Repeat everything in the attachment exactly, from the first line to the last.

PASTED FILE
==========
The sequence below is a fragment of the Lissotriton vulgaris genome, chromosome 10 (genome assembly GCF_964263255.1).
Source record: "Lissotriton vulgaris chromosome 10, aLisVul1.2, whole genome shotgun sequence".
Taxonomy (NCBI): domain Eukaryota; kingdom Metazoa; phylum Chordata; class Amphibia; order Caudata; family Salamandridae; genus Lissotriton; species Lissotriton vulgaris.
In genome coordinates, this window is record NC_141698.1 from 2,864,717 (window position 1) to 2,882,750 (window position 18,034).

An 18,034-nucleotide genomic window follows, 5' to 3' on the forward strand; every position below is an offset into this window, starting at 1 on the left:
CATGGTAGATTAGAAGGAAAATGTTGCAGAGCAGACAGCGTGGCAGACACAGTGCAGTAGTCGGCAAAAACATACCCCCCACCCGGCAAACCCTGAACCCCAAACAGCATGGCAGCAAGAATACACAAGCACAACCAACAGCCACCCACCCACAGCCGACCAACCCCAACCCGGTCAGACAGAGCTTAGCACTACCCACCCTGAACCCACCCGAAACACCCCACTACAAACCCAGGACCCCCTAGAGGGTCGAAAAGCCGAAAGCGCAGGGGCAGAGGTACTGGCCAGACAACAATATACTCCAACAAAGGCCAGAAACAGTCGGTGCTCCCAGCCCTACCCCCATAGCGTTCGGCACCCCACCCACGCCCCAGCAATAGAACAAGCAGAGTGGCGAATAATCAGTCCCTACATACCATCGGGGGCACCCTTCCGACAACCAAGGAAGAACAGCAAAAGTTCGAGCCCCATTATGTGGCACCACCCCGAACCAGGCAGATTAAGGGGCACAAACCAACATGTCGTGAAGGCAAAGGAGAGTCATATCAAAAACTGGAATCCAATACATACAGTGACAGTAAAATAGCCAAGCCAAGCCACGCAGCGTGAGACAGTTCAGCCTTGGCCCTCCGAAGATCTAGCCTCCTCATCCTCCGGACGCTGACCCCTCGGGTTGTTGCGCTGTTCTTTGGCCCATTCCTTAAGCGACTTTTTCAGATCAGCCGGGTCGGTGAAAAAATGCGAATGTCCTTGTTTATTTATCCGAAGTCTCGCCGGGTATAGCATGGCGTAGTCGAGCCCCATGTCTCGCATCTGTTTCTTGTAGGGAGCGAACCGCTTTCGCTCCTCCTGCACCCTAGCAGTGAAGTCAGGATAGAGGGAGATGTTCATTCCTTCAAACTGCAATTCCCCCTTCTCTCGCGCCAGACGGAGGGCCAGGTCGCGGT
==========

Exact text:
The sequence below is a fragment of the Lissotriton vulgaris genome, chromosome 10 (genome assembly GCF_964263255.1).
Source record: "Lissotriton vulgaris chromosome 10, aLisVul1.2, whole genome shotgun sequence".
Taxonomy (NCBI): domain Eukaryota; kingdom Metazoa; phylum Chordata; class Amphibia; order Caudata; family Salamandridae; genus Lissotriton; species Lissotriton vulgaris.
In genome coordinates, this window is record NC_141698.1 from 2,864,717 (window position 1) to 2,882,750 (window position 18,034).

An 18,034-nucleotide genomic window follows, 5' to 3' on the forward strand; every position below is an offset into this window, starting at 1 on the left:
CATGGTAGATTAGAAGGAAAATGTTGCAGAGCAGACAGCGTGGCAGACACAGTGCAGTAGTCGGCAAAAACATACCCCCCACCCGGCAAACCCTGAACCCCAAACAGCATGGCAGCAAGAATACACAAGCACAACCAACAGCCACCCACCCACAGCCGACCAACCCCAACCCGGTCAGACAGAGCTTAGCACTACCCACCCTGAACCCACCCGAAACACCCCACTACAAACCCAGGACCCCCTAGAGGGTCGAAAAGCCGAAAGCGCAGGGGCAGAGGTACTGGCCAGACAACAATATACTCCAACAAAGGCCAGAAACAGTCGGTGCTCCCAGCCCTACCCCCATAGCGTTCGGCACCCCACCCACGCCCCAGCAATAGAACAAGCAGAGTGGCGAATAATCAGTCCCTACATACCATCGGGGGCACCCTTCCGACAACCAAGGAAGAACAGCAAAAGTTCGAGCCCCATTATGTGGCACCACCCCGAACCAGGCAGATTAAGGGGCACAAACCAACATGTCGTGAAGGCAAAGGAGAGTCATATCAAAAACTGGAATCCAATACATACAGTGACAGTAAAATAGCCAAGCCAAGCCACGCAGCGTGAGACAGTTCAGCCTTGGCCCTCCGAAGATCTAGCCTCCTCATCCTCCGGACGCTGACCCCTCGGGTTGTTGCGCTGTTCTTTGGCCCATTCCTTAAGCGACTTTTTCAGATCAGCCGGGTCGGTGAAAAAATGCGAATGTCCTTGTTTATTTATCCGAAGTCTCGCCGGGTATAGCATGGCGTAGTCGAGCCCCATGTCTCGCATCTGTTTCTTGTAGGGAGCGAACCGCTTTCGCTCCTCCTGCACCCTAGCAGTGAAGTCAGGATAGAGGGAGATGTTCATTCCTTCAAACTGCAATTCCCCCTTCTCTCGCGCCAGACGGAGGGCCAGGTCGCGGT